We are happy to inform you that the latest issue of the journal is now available and includes the following contributions:
The article compares the application of the right of defence in competition law proceedings by seven National Competition Authorities (NCAs) of Central and Eastern Europe (CEE). In particular, the article focuses on four sub-rights that are part of the right of defence: right to be informed; right to access the file; privilege against self-incrimination (PASI) and legal professional privilege (LPP). The article shows that the NCAs selected as case studies generally provide lower procedural guarantees in comparison to DG Competition of the European Commission. The findings of the article are relevant in view of the Directive aiming at harmonizing the powers of NCAs (‘ECN+ Directive’). The legislation aims at strengthening the investigatory tools of NCAs, while it pays limited attention to the procedural guarantees followed by NCAs. In view of the diverging application of the right of defence by the NCAs selected as case studies, the article challenges such policy choice, claiming that stronger investigative powers should be counterbalanced by a more homogenous application of the right of defence by NCAs of the EU Member States.
Fines remain an essential mechanism of competition enforcement and should deter anticompetitive practices. This article quantifies the deterrent power of fines imposed by the Spanish competition authority from 2011 to 2015. First, we compare the evolution of fines over three sub-periods: From January 2011 to the creation of the CNMC on October 2013, since then until the Supreme Court’s judgment on fines on January 2015, and for the rest of 2015. The average fine per firm is similar in the first two periods but significantly lower in the third period, and now fines are more concentrated around the mean than before. Second, we define three scenarios – according to low, average or high values of the relevant parameters – for which we compute deterrence ratios to compare actual and optimal deterrent fines. The results show that most of the fines were under deterrent – a deterrence ratio lower than one – even when using the lower optimal fines of the lower scenario. More specifically, 80% of the actual fines are under deterrent in that scenario (close to 100% in the other two scenarios), and the average value of the fines imposed to these companies was on average 64% below the optimal deterrent fine, with slight changes across sub-periods. We conclude that the fining policy of the Spanish competition authority between 2011 and 2015 should be considered significantly under deterrent.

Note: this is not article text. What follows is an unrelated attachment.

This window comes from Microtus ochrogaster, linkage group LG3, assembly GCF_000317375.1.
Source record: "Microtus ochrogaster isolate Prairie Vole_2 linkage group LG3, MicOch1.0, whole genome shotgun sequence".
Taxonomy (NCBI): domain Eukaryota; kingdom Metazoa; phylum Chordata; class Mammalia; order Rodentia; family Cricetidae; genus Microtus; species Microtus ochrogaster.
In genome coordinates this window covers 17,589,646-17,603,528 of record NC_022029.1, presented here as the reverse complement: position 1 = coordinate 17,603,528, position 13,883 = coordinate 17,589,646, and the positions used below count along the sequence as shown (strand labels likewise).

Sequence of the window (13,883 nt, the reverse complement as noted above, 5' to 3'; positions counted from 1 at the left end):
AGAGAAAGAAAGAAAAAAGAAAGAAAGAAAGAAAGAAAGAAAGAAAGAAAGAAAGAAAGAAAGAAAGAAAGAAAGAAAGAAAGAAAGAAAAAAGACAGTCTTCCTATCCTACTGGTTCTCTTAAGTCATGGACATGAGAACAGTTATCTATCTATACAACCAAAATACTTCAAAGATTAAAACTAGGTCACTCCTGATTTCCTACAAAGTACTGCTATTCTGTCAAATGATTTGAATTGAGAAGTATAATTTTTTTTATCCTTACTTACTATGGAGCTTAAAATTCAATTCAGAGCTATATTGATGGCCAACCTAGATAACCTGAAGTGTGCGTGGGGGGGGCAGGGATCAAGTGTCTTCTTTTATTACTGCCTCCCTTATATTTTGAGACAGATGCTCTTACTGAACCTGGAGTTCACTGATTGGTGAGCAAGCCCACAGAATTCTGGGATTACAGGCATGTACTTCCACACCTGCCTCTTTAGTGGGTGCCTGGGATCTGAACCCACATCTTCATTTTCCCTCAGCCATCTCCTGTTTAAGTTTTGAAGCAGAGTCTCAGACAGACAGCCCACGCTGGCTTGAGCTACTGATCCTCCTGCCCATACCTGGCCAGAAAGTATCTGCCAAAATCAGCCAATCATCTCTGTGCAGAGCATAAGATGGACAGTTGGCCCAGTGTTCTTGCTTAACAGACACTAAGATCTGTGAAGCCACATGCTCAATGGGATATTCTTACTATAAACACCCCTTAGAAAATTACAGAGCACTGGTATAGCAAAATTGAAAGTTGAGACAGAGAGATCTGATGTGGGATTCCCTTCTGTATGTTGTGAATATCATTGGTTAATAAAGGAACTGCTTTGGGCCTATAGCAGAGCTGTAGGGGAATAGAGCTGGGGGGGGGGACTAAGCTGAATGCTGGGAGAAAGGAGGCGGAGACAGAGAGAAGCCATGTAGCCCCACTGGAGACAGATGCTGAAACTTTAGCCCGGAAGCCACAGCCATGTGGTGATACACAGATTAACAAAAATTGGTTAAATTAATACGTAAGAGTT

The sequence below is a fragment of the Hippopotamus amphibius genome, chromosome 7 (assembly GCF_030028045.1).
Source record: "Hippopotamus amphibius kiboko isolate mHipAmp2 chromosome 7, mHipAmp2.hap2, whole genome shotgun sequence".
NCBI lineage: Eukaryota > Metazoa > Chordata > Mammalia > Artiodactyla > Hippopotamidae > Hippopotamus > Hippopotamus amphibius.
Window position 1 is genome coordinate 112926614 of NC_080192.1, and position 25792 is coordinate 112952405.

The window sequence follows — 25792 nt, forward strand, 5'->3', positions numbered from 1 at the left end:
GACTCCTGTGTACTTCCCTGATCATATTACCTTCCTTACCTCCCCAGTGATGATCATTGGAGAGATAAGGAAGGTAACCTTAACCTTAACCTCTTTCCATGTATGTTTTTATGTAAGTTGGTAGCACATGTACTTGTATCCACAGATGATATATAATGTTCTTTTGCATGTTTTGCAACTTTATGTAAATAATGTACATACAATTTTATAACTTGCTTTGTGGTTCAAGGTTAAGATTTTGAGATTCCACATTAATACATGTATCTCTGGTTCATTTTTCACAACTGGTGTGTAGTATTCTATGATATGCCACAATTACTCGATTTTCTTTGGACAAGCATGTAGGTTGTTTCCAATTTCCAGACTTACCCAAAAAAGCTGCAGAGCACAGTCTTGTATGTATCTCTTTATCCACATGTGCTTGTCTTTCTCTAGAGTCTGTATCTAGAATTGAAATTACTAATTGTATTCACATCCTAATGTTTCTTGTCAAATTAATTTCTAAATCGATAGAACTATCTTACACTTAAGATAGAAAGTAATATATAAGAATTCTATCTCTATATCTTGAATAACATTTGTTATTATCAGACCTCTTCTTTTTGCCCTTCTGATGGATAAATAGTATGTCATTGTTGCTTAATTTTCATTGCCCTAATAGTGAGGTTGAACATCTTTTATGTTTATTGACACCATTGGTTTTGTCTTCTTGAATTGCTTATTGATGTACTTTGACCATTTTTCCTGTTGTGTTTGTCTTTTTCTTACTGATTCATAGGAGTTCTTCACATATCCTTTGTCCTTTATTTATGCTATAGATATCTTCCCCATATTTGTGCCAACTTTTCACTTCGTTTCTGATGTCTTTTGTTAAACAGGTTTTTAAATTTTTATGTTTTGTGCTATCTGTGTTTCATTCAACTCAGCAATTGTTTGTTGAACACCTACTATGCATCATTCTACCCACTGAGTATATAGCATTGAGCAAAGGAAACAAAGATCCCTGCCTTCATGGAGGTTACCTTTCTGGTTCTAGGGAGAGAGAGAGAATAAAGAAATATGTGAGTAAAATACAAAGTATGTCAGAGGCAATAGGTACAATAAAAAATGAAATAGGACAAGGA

This article discusses the ECJ preliminary ruling in Coty and its impact on the law of vertical restraints. Although the legal test for selective distribution cases dates back to the 1970s ECJ judgment in Metro and has since been applied rather consistently, the rapid growth of ecommerce has created serious uncertainties as to the compatibility of certain selective distribution practices with competition law. National regulators and courts throughout Europe have been enforcing the law in different and sometimes conflicting ways. This article provides a rather extensive review of such national case law and emphasizes the important contribution of the Coty judgment in clarifying the law and allowing for a more consistent enforcement of competition law in the area of vertical distribution. Finally, this article discusses some of the questions left open by Coty, which are likely to give raise to inconsistencies in the enforcement of the law at national level, such as the concept of luxury good.